The Signal November 19, 2021

Infrastructure Spending vs. Structural Failures

In the wake of major new spending on U.S. infrastructure, we examine the next potential supply chain flashpoint and where capital expenditures will (and will not) address continuing structural issues.

Colin Gilbert Avatar
Colin Gilbert

Infrastructure Week: Redux

On Monday, President Biden signed the previously stalled Infrastructure Investment & Jobs Act into law, committing $1.2 trillion in spending over the next five years. While the more pugilistic pundits were quick to move onto the next political clusterf#@k surrounding the larger (and more contentious) Build Back Better Act, the more wonk-ish types began to revisit the actual content of H.R.3684, which weighs in at a mere 1,039 pages.

Overlooking why the United States Congress can't seem to fit more than 200-words onto a single page of legislation, we find the following pork barrel products:

That's some . . . disappointing pork.

To put these figures in perspective, the latest estimated cost to modernize a major port terminal is somewhere in the neighborhood of $500M to $1B. In other words, don't expect to see those fully automated container terminals we read about in Qingdao during the Great Rebuilding. Especially since pressure from Labor Unions has already defined “zero-emission port equipment or technology” in the next bill as: “human-operated equipment or human-maintained technology.” (see Pages 307-308).

Looking ahead, the latest International Monetary Fund forecast reviewed by the Congressional Budget Office suggests the continuing “GDP Gap” is forecast to persist through at least 2023, representing $3.6 TRILLION in cumulative lost output (conservatively). In many ways the capital influx represented by the spending bill is arriving a day late and a dollar short. For the first time since the Great Recession, supply deficit indicators across the five major contributors to GDP are blinking red in unison...

Speaking of Pork (or lack thereof)

Eclipsed by the news on Capitol Hill, a critical story is failing to get the traction it deserves. In a rush to address the continuing bottlenecks at ports, move the growing pile-up of imports off the docks and into the waiting hands of consumers, and exit the latest phase of the supply chain crisis—we have ignored the slow-burning export problem.

sobering profile over the weekend detailed the plight of dairy cooperatives that are experiencing upwards of 60% cancellation rates on outbound bookings that they rely on to move 50 million pounds of raw product to factories in Southeast Asia and Mexico.

At this juncture, the National Milk Producers Federation (NMPF) estimates nearly $1B in higher costs, lost exports, and overall price deterioration (through the first half of 2021 alone). According to the Agriculture Transportation Coalition(AgTC), over a fifth of foreign agricultural sales is effectively being lost.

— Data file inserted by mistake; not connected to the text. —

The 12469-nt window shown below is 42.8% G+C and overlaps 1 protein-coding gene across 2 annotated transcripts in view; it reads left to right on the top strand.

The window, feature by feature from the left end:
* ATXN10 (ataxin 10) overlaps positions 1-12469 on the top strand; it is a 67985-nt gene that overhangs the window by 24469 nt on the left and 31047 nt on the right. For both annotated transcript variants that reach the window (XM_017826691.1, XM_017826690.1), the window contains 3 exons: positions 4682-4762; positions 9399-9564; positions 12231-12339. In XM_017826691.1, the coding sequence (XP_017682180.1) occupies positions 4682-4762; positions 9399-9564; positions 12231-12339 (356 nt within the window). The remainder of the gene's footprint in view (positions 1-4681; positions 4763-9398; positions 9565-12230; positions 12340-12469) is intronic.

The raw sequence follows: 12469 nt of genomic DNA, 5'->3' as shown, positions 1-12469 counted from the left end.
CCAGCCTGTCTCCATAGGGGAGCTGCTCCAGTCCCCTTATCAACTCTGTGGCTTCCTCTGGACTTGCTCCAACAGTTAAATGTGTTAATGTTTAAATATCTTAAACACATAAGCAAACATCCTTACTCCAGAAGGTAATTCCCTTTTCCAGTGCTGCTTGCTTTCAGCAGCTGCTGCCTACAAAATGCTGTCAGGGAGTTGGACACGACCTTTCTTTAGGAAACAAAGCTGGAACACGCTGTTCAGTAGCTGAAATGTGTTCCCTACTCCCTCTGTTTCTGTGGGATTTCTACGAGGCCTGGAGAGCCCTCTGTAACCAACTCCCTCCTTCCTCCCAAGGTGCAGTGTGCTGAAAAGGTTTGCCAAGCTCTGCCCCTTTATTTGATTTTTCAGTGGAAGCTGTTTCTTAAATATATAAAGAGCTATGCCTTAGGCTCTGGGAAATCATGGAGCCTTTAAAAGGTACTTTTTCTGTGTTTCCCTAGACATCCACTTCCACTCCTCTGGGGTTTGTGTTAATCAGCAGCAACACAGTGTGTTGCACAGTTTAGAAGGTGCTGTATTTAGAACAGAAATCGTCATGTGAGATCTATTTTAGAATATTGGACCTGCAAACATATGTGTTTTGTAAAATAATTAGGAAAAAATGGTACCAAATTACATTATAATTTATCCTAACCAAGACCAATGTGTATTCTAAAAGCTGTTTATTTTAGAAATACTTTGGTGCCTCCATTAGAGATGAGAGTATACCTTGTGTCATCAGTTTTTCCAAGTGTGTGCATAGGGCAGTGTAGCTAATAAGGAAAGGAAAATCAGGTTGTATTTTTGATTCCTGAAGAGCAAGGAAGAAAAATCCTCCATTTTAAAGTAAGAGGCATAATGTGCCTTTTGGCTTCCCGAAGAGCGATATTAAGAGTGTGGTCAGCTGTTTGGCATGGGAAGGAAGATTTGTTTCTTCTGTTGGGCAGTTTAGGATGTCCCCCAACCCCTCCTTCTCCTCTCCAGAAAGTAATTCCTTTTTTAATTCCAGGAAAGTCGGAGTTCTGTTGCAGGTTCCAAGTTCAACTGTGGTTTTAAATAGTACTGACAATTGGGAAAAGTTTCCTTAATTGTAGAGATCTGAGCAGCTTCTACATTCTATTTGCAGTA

To add further insult to injury, the pricing differential between inbound vs. outbound containers has grown so extreme (+17x last week) that it is leading to a real economic incentive to move empty containers back to APAC as quickly as possible rather than fill them with spoiling exports. The U.S. is literally exporting . . . air?

Chart depicting the price per 40-foot container by destination, to the U.S. and to Asia. Source: Freightos Baltic Index.

Different Crisis, Same Solution

One of the reasons this story is not getting sufficient airtime is that U.S. agriculture is a net exporter of goods. The U.S. has maintained a positive trade surplus for agriculture products for decades, while shipping only a quarter of its overall production abroad (although this varies widely by individual commodity).

In this manner, the industry remains a poster child for the built-in advantages of shorter supply chains and their ability to absorb shocks to the system better than say, the continuing fallout in Detroit from the chip shortage. Business ebbs and flows, future prices on commodities fluctuate, but the system doesn't stop dead in its tracks.

To that end, we see several positive reports from major product companies to turn corporate watchwords (e.g., redundancy, resiliency, and de-risking) into action. Companies ranging from Stanley Black & Deck to Honeywell have already announced accelerated plans to establish compartmentalized regional networks. These nearshoring efforts expected to show tangible return on investment by late 2022 / early 2023.

For more and more companies, the cost of adopting a “wait and see” approach is becoming too high to stomach.

Critical Reading

As Supply Chains Strain, Some Corporation Rewrite Production Playbook

Commentary: Compelling profile of efforts by Stanley Black & Decker, General Electric, and Honeywell to isolate vulnerabilities, reduce dependencies, and ultimate de-risk their supply chain.
#derisk #nearshoring

Wayfair Logistics Service Fuels Capacity Growth, Strengthens Carrier Relations

Commentary: Wayfair joins the ranks of Amazon,, and American Eagle at partnering or acquiring end-to-end logistics networks to ensure last-mile delivery operations cover >70% of U.S. large parcel deliveries.
#innovation #logistics

Crunch at Ports May Mean Crisis for American Farms

Commentary: The only thing worse than reading about the port congestion and the import crisis is reading about the scale of the next crisis on the horizon: farm exports.
#foodsupply #exportcrisis